SAN DIEGO — Six civilian shipyard workers were killed and six others injured, one of them critically, when a crane-operated steel basket carrying the men plunged nearly 30 feet onto the deck of a U.S. Navy ship early Friday morning.
The accident, the worst in the history of the National Steel & Shipbuilding Co., occurred just after midnight as workmen secured the combat support ship Sacramento, undergoing basic overhaul, to a pier after it had been moved from dry dock, according to Fred Hallett, the firm's vice president.
The 175-foot crane was transferring the basket holding the 12 men from a berthing barge next to the ship to the dock when the basket came loose and fell about 30 feet to an upper deck of the ship, Hallett said. After glancing off that deck, the basket careened down to the next deck, where it came to rest on top of at least one worker, according to eyewitnesses.
"It was a real mess with blood all around and guys sprawled everywhere--one of those sights you hope you never have to see," said rigger John Farinsky, who had chatted with the victims as they climbed into the basket. "I was talking to them one minute and then as I turned around I heard this loud crash. When I looked in the air, all I saw was the crane with the wires hanging down, and I knew what had happened."
One survivor, 37-year-old Ford Pulley, said he "felt a tug on the line" just before the basket dropped to the ship's deck.
"The next thing I knew, I was on the main deck of the Sacramento lying in a pool of blood," Pulley said in an interview from a hospital where he was treated for minor cuts and bruises. "There was no time to get scared or panic. It just happened so quickly.
"The real ironic thing about all this is that roughly 15 minutes before the accident, a sailor on the Sacramento asked me if I had ever seen one of the baskets fall. I told him, 'No, never.' That's really scary."
Noting that the crane's cable was intact after the accident, Hallett said that officials believe that either a failure of the crane's brake--which locks the basket to the crane's arm--or operator error was responsible for the basket being dropped.
Crane Operator Identified
Company officials identified the crane's operator as Hugh Humphrey, a 65-year-old Chula Vista resident who has worked for NASSCO for 13 years. Humphrey was involved in another fatal accident at the shipyard last year in which a piece of lumber struck a worker after being dropped from a crane, but was exonerated after it was determined that the wood had been improperly stacked, NASSCO officials said.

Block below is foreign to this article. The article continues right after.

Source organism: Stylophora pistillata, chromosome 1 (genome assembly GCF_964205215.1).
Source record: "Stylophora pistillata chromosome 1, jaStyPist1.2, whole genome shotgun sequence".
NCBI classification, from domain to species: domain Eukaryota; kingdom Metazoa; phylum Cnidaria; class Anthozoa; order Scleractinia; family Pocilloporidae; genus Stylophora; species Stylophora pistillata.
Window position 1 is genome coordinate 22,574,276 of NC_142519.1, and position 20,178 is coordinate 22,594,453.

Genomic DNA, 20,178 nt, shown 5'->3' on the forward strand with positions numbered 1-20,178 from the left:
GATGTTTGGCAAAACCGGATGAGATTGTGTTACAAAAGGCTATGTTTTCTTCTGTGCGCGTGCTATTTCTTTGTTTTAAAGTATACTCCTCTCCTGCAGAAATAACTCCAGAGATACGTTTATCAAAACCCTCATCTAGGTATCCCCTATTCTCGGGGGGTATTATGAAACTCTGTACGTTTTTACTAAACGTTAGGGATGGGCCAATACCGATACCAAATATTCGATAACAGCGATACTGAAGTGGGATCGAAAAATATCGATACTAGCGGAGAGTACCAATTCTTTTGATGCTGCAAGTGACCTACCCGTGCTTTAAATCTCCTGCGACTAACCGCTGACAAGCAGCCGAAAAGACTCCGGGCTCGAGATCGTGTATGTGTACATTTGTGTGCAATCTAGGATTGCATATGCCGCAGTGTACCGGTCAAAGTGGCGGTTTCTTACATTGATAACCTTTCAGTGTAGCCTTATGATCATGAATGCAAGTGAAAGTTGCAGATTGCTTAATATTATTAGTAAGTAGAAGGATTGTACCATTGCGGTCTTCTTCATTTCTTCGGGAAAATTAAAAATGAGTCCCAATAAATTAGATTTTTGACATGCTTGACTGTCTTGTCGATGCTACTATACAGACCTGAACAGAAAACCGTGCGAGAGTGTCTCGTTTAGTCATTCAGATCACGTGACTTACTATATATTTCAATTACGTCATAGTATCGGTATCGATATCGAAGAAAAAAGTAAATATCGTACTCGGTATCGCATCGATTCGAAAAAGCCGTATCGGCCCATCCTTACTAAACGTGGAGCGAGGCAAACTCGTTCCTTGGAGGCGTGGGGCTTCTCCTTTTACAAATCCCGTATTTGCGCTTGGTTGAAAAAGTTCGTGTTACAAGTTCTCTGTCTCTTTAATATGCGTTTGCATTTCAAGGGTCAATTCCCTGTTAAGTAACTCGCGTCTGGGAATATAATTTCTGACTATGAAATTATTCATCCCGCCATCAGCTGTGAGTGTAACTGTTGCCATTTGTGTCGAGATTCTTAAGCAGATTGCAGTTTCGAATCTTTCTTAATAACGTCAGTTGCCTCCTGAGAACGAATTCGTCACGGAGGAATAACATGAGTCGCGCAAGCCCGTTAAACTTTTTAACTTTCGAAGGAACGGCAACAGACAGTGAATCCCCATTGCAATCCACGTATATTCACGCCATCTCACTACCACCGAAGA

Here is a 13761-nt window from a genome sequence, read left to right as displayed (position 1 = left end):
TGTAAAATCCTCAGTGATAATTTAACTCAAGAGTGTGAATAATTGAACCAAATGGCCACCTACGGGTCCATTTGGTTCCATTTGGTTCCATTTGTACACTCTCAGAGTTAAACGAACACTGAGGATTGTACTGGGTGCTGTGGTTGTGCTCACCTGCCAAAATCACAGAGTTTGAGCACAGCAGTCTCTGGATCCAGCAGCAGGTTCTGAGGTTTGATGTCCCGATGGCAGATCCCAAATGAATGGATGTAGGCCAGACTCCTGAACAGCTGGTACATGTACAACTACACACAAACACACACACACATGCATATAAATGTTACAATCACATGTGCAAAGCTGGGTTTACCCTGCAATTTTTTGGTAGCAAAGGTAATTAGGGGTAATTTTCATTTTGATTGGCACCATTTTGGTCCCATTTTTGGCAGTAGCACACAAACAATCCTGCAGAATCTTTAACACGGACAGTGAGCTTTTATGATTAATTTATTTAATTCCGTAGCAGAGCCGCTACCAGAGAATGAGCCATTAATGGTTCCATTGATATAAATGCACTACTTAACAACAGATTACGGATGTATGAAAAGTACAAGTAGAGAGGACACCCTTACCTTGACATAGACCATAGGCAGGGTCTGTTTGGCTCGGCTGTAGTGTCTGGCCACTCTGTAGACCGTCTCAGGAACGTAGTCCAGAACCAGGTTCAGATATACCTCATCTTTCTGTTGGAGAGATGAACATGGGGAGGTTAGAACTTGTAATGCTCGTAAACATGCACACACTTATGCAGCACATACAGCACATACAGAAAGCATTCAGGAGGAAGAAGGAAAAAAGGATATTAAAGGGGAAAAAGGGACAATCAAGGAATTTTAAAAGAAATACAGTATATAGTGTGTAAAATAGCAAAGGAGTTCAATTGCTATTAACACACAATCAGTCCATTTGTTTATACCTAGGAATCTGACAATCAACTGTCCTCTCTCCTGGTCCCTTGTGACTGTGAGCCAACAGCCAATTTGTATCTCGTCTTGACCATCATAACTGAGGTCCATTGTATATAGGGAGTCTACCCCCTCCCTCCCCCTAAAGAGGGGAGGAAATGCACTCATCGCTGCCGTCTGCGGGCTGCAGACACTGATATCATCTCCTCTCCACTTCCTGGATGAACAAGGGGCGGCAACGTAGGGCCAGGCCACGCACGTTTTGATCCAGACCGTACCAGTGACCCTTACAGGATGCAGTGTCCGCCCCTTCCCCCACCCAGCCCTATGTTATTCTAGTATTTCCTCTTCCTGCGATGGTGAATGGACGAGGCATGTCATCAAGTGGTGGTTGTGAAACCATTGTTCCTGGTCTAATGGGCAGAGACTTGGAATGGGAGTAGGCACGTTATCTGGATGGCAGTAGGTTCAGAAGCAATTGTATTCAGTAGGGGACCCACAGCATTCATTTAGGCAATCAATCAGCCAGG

"These people were friends of ours, so that makes it especially upsetting," said Humphrey's wife, Elvera. "But I hate to see people try to make something out of this when they don't even know what happened yet. Things are bad enough already."
NASSCO, the Navy and the federal Occupational Safety and Health Administration are investigating the accident. A preliminary determination of the cause of the accident is not expected until at least next week, Hallett said.
San Diego police investigators also visited the accident scene Friday, in conjunction with the San Diego County district attorney's new policy of reviewing industrial accidents for possible criminal charges--a break from the usual practice in which administrative fines and civil lawsuits were the only punishments for industrial deaths. The policy change stems from Dist. Atty. Edwin Miller's frustration over what he saw as understaffing at the now-defunct Cal/OSHA office resulting in inadequate accident investigations and insufficient protection for workers.
(Cal/OSHA was eliminated as an independent agency by Gov. George Deukmejian this week and its functions were turned over to the federal Occupational Safety and Health Administration.)
"We're looking at it, but whether there will be a role for us to play is something we don't know yet," said Steve Casey, a spokesman for the district attorney's office.
Workers on Overtime
The crane operator and other workers had worked overtime--up to 18 hours in some cases--before the accident, according to union officials. Crane operator Humphrey had worked a 14-hour split shift, divided by a 4 1/2-hour break, before the accident, Hallett said.
But, discounting fatigue as a possible factor in the accident, both the union officials and Hallett emphasized that NASSCO employees commonly work extended hours while involved in ship-moving procedures such as that in which the Sacramento was being moved from a floating dry dock to the pier.
"We're not ready to draw any conclusions," said Peter Zschiesche, business representative for the International Assn. of Machinists. "This is a particularly risky job. We're just sad, overwhelmingly sad. . . . At this point, we don't want to say it's anybody's fault. No matter whose fault it was, people have died. That's what we're left with now."